For all we can say about Jon, we have to admit that it is perfectly true that he “knows nothing”. The Magician is not very strong in him. I would rather say, the Magician in him is kind of “outsourced” into 3 characters who are particularly close and influental to him. One character into which Jon’s Magician aspect is outsourced is certainly his closest friend Samwell Tarly, who becomes a Maester. But Jon’s greater and more important Magician influence is Maester Aemon, whose wisdom guides Jon into manhood. And later, in season 8, Jon’s biggest Magician influence becomes Tyrion.

But the Magician, in his dysfunctional aspect, is also the sorcerer, the great manipulator and liar. Jon is certainly none of that. Like his father (or rather uncle) Ned Stark, he is a man of honor, truth and loyalty. And he speaks the truth even when the consequences seem to be disadvantageous for him. That is because the King in him is stronger than the Magician.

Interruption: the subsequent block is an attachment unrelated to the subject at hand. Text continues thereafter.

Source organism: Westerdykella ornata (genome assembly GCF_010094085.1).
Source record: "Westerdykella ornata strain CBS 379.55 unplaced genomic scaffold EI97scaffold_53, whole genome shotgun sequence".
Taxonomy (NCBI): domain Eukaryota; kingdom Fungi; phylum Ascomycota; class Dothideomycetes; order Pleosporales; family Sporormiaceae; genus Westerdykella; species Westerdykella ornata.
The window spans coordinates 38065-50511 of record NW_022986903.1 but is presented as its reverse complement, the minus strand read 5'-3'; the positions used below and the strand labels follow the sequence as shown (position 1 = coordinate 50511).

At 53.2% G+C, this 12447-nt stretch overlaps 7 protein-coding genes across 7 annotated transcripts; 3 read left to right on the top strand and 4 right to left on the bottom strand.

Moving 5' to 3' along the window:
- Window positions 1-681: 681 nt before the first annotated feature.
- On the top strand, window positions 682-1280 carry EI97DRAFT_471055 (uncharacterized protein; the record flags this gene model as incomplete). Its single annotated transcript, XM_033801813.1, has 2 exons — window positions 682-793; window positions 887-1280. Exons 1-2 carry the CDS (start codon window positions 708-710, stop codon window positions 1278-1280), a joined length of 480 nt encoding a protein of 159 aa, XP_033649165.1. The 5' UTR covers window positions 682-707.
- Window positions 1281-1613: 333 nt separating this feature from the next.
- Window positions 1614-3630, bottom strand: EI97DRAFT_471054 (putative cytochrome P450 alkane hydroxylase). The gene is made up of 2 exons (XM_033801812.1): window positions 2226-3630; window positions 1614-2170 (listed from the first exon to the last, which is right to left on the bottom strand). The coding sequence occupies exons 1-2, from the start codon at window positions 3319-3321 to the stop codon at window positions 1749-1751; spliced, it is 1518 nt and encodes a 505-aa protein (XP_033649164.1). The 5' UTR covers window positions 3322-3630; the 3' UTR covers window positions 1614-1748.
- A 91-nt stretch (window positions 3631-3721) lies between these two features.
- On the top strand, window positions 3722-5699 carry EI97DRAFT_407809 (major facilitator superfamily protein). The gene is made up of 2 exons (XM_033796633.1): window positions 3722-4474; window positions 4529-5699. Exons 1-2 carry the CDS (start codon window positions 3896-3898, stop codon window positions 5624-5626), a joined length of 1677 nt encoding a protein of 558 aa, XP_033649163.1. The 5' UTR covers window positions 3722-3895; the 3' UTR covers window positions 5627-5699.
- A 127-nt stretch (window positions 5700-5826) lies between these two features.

Finally the Lover is the energy of not only romantic and erotic love, but also of sensitivity, of receptiveness, of experiencing life. Contrary to the Warrior archetype, which essentially detaches (to kill, to win, to destroy), the Lover is the force that unites the man with his environment.

We can see the Lover in Jon when he says he doesn’t like fighting. He doesn’t want to kill. He feels compassion with his enemies. The Lover energy makes him see the human being behind the enemy – which the Warrior archetype ignores detachingly. But we see the Lover also when he keeps chanting “You’re my queen” to Danaerys all through season 8. This trait he inherited from his true father Rhaegar, who was a poet and a musician.

The typical untypical hero